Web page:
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Lost in the City: Stories (Anglais) Broché – 9 septembre 2004

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4,4 étoiles sur 5 59 commentaires provenant des USA

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--Ce texte fait référence à l'édition Broché.
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Description du produit

Revue de presse

“A powerful fiction debut.” (New York Times)

“Original and arresting. . . . [Jones’s] stories will touch chords of empathy and recognition in all readers.” (Jonathan Yardley, Washington Post)

“Jones writes knowingly. . . . His insightful portraits . . . make this a poignant and promising first effort.” (Publishers Weekly)

“Edward P. Jones has a commanding voice. His collection of stories is arresting.” (Terry McMillan, author of Waiting to Exhale)

“[A] powerful…generous…collection.” (USA Today)

“Although these experiences will be unfamiliar to many readers, Jones instills humanity in his characters and stories.” (Library Journal)

“Poignant. . . . Gripping. . . . [Jones] has a careful ear for dialogue.” (Washington Times) --Ce texte fait référence à l'édition Broché .

Présentation de l'éditeur

“Original and arresting….[Jones’s] stories will touch chords of empathy and recognition in all readers.”
Washington Post

 “These 14 stories of African-American life…affirm humanity as only good literature can.”
 —Los Angeles Times

A magnificent collection of short fiction focusing on the lives of African-American men and women in Washington, D.C., Lost in the City is the book that first brought author Edward P. Jones to national attention. Winner of the Pulitzer Prize, the National Book Critics Circle Award, and numerous other honors for his novel The Known World, Jones made his literary debut with these powerful tales of ordinary people who live in the shadows in this metropolis of great monuments and rich history. Lost in the City received the Pen/Hemingway Award for Best First Fiction and was a National Book Award Finalist. This beautiful 20th Anniversary Edition features a new introduction by the author, and is a wonderful companion piece to Jones’s masterful novel and his second acclaimed collection of stories, All Aunt Hagar’s Children.

--Ce texte fait référence à l'édition Broché .

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4 internautes sur 4 ont trouvé ce commentaire utile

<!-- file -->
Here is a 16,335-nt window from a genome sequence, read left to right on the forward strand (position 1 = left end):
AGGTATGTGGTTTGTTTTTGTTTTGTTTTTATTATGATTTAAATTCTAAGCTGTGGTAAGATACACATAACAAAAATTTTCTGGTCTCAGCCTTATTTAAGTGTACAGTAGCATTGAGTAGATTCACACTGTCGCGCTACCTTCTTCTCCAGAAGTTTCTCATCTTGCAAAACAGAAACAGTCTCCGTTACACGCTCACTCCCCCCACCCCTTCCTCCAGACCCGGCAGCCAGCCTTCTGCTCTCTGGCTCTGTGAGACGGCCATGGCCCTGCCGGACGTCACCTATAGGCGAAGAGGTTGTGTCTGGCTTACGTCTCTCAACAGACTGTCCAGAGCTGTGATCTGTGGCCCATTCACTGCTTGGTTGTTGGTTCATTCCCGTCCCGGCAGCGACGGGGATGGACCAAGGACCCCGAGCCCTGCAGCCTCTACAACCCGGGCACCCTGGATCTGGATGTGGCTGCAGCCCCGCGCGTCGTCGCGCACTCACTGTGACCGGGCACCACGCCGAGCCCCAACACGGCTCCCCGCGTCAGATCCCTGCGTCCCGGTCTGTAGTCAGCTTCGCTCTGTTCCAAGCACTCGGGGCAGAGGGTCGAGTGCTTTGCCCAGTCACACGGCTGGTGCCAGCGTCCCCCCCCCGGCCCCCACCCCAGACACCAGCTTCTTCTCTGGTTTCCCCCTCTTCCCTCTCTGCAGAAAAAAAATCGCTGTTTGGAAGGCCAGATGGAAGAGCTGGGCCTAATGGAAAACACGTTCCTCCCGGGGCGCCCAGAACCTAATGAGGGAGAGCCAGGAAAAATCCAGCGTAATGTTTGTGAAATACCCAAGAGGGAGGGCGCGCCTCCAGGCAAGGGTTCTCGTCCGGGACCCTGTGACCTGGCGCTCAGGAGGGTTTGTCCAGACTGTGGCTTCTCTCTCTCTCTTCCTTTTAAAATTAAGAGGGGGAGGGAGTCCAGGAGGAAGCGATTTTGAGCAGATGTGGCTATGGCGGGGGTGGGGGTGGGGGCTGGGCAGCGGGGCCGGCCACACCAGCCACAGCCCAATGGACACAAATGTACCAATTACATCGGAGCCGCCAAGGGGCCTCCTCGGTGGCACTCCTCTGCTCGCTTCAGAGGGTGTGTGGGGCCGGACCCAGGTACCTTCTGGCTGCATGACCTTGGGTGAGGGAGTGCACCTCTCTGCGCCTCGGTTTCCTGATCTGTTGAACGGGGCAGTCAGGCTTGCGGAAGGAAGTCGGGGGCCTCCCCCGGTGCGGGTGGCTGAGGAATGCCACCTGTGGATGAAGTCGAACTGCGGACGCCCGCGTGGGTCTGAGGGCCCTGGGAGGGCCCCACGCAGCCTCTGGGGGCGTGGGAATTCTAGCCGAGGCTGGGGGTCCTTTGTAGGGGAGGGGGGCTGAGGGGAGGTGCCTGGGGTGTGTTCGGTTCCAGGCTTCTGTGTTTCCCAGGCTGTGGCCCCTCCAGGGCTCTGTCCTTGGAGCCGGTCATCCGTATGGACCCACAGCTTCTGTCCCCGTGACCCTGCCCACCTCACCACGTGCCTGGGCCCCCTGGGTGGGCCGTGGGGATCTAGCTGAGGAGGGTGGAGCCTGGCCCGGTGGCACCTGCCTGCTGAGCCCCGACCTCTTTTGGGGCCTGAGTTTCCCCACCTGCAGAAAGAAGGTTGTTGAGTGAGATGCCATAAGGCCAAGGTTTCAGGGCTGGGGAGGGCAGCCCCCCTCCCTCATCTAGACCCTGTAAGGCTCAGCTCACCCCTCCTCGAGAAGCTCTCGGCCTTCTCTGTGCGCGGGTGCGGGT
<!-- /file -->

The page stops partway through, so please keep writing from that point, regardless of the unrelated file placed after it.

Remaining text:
5.0 étoiles sur 5 Lost In The City, wonderful stories of love and deception, heartache and hope. 7 janvier 2015
Par Chili Marie - Publié sur
Format: Broché Achat vérifié
After experiencing a traumatic event in 2005, I was unable to concentrate for about a year. "The Known World" was the first book that sustained my attention and interest after this period. I became an instant fan of Edward P. Jones and his masterful skill at crafting plausible characters and a non- linear intricate yet believable plot. "Lost In The City" is my second encounter with Mr. Jones as a magical story teller. He is like a good friend who sits across the kitchen table from you and tells you stories of people he encountered during the day. None of the protagonist are heroes or emblems of virtue or high morals. Yet the are very human. You begin to have insight you never knew you had until you read these stories. I am as enthralled as Sharyar, the Persian king was with the tales of Sheherazade in "The Arabian Nights." I am hushed by his god-like knowledge of the secrets and emotions that all humans carry in their pscyche. I liken his characters to meaningless strangers one might encounter at a bus stop while driving by. They are the nameless, under achievers, unlucky, heartless,and the lucky city dwellers whose paths may cross yours. Caesar, in the "Young Lions is a born predator, whose chilling inner rottenness came out of no where. I really enjoyed,"The Store." I knew these everyday uncomplicated characters like neighbors I might have encountered as a child. The wisdom of Penny and the quietly developing ambition, maturity,and honor of the store helper, the protagonist, progressed like one expects life to ebb and flow. Joyce in "His Mother's House" was an insightful work. I could almost understand how a mother of a drug dealer rationalized her son's worth and value in her narrow world. As I read these stories slowly, putting each to bed at night, I could hardly contain myself in the morning when I awakened to see what delights Mr. Jones had waiting for me in the next story.
5.0 étoiles sur 5 The Real Washington 22 juin 2017
Par S. - Publié sur
Format: Broché Achat vérifié
Without seeing it coming, Davis draws you into his stories and puts you into the skin of his characters. In some places, I found myself holding my breath, full of feeling at the end of a sentence. The settings and addresses are familiar, but his writing infused them with new emotion. A wonderful writer!
2 internautes sur 2 ont trouvé ce commentaire utile 
5.0 étoiles sur 5 Lost in the City 20th Anniversary Edition 1 avril 2013
Par Carole Kennon - Publié sur
Format: Broché Achat vérifié